Saturday, March 24, 2012

Danger on the Road

I wanted to give a shout out to a blog by Rick Archer. Danger is not exactly a disaster web site but it tells about the worst roads in the world. Some of the roads cost a lot of lives in the building process. Others seem like a disastrous accident waiting to happen. Give it a look!

Friday, March 23, 2012

Explosion in Halifax Harbor

It was 1917, and France was fighting desperately to protect their country in World War I. Several French ships were sent to the United States to load munitions and explosives for the effort. The Mont Blanc was one of these ships. It was loaded in New York with every possible precaution taken for safety even down to have the men wear linen covers over their shoes to avoid having a spark of static electricity set off all the explosives being loaded onto the ship.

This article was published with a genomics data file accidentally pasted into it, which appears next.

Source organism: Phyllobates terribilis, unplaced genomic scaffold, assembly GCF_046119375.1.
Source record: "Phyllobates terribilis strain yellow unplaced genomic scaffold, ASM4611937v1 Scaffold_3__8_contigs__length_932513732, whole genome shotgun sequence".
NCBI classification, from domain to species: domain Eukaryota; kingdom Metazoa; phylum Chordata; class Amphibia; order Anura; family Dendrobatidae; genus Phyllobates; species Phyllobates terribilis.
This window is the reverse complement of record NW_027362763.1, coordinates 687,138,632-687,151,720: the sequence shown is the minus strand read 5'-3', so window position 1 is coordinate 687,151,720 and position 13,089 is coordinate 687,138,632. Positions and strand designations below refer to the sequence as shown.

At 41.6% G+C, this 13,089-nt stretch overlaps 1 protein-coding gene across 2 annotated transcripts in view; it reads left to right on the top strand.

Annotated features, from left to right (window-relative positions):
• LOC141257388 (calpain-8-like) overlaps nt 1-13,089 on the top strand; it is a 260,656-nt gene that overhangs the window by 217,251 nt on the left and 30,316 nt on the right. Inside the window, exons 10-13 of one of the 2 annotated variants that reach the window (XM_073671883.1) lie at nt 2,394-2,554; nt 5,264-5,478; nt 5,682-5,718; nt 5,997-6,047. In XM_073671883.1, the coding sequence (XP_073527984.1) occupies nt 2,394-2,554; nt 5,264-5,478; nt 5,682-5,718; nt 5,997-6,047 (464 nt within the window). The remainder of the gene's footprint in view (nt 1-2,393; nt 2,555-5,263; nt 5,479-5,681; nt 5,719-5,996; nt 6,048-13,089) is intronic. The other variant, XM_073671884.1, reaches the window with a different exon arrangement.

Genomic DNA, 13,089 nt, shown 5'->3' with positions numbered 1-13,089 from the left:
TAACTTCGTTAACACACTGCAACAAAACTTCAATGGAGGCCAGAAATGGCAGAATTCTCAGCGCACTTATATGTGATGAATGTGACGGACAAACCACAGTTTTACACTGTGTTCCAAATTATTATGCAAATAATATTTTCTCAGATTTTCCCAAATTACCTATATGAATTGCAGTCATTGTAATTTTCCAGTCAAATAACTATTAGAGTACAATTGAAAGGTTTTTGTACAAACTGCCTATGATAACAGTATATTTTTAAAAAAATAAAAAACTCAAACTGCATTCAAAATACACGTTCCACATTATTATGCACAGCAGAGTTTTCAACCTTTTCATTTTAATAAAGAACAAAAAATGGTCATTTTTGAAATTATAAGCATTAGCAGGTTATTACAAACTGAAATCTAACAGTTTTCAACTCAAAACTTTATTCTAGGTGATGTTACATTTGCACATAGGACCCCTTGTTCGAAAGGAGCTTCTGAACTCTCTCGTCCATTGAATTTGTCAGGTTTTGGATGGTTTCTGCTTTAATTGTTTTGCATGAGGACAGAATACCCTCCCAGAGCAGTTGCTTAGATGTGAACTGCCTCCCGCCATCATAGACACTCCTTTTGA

The Mont Blanc

 Once it was fully loaded with munitions from the decks to the deep holds of the ship, the Mont Blanc set out for Halifax Harbour to meet the convoy that would accompany it to Europe. All on board were grateful that they made the voyage to Halifax without any attacks by Germany submarines.

Two days earlier, the Belgium relief ship, Imo had arrived at the mouth of the harbor, and although somewhat delayed arrived at her mooring. Having had the ship's paperwork cleared, the captain of the Imo was in a hurry to move back out of the harbor and deliver the supplies on board. There was some confusion involved concerning when the Imo was cleared to move.

Halifax Harbour passed between two cities: Dartmouth and Halifax. It could be said that these cities were always in some danger from being located alongside a harbour that was so frequently used in the war times, but the residents did not think about that and instead enjoyed watching the ships moving through the harbour. After all, there were submarine nets and other precautions in place to prevent enemy forces from entering the harbour, and the city of Halifax had been built as a fortress from it's earliest days.